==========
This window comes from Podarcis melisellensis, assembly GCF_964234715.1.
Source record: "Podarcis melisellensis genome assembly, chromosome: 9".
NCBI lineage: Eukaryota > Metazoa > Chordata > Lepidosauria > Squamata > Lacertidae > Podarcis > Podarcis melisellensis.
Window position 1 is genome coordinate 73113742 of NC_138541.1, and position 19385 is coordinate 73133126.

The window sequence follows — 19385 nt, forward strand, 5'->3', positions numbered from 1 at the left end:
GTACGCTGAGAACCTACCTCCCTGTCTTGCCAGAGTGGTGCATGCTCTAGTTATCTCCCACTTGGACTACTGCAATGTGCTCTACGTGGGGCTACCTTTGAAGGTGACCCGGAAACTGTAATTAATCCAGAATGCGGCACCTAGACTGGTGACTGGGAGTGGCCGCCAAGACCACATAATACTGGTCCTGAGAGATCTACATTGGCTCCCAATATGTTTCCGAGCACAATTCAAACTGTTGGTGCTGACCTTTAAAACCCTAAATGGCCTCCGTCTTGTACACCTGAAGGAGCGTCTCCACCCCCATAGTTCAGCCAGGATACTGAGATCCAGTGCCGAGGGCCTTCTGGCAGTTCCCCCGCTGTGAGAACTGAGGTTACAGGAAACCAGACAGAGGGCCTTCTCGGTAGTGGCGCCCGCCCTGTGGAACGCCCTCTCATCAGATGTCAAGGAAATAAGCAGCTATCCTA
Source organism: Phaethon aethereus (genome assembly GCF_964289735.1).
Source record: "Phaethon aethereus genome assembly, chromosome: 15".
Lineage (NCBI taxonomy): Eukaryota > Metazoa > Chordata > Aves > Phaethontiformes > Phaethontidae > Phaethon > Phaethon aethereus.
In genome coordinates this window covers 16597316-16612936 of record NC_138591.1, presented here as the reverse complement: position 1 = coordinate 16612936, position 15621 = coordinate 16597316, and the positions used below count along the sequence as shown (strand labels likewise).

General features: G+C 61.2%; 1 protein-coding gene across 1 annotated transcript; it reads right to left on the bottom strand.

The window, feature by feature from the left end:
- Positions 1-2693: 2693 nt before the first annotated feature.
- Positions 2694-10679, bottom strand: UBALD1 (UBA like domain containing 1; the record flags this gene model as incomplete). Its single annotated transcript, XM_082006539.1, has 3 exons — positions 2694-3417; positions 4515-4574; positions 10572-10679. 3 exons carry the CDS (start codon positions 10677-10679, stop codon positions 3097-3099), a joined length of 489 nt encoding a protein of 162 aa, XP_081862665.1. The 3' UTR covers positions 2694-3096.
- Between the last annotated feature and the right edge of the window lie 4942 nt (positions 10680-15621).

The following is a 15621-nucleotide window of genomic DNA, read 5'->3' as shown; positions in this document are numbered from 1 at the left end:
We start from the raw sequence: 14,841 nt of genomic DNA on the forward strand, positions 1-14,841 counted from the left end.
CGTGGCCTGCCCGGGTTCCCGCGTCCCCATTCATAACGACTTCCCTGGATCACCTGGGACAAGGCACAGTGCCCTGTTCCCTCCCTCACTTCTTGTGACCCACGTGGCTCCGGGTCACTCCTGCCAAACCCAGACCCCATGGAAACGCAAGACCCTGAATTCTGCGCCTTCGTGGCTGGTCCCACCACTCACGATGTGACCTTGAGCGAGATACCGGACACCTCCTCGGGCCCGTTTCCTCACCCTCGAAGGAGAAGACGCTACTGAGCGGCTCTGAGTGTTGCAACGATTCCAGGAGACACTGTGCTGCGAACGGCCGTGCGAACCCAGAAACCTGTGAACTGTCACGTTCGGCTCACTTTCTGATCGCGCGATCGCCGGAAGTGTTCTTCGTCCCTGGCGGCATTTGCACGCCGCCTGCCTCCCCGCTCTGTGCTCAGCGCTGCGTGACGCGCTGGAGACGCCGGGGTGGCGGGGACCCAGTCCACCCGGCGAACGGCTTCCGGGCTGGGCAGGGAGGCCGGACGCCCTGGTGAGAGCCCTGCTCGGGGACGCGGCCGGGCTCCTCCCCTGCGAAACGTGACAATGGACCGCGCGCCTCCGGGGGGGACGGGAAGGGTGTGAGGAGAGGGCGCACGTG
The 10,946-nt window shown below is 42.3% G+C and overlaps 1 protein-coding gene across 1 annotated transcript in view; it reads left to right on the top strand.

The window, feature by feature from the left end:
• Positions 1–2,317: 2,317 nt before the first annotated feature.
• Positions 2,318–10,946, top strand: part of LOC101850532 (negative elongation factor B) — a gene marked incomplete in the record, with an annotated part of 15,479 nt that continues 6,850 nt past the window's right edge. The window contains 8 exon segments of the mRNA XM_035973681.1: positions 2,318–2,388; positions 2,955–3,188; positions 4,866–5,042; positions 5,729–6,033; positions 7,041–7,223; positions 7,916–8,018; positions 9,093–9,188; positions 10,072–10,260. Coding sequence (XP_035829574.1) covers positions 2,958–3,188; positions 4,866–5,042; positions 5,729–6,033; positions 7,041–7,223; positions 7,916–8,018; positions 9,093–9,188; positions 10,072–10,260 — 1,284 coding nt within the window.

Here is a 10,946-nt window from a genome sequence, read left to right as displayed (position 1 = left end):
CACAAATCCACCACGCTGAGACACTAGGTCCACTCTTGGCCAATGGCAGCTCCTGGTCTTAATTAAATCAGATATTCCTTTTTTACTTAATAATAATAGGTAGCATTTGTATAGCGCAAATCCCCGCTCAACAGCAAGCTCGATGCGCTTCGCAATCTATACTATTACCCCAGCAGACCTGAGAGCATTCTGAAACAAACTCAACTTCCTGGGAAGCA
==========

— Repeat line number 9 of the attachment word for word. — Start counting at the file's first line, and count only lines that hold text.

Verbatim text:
Lineage (NCBI taxonomy): Eukaryota > Metazoa > Chordata > Aves > Phaethontiformes > Phaethontidae > Phaethon > Phaethon aethereus.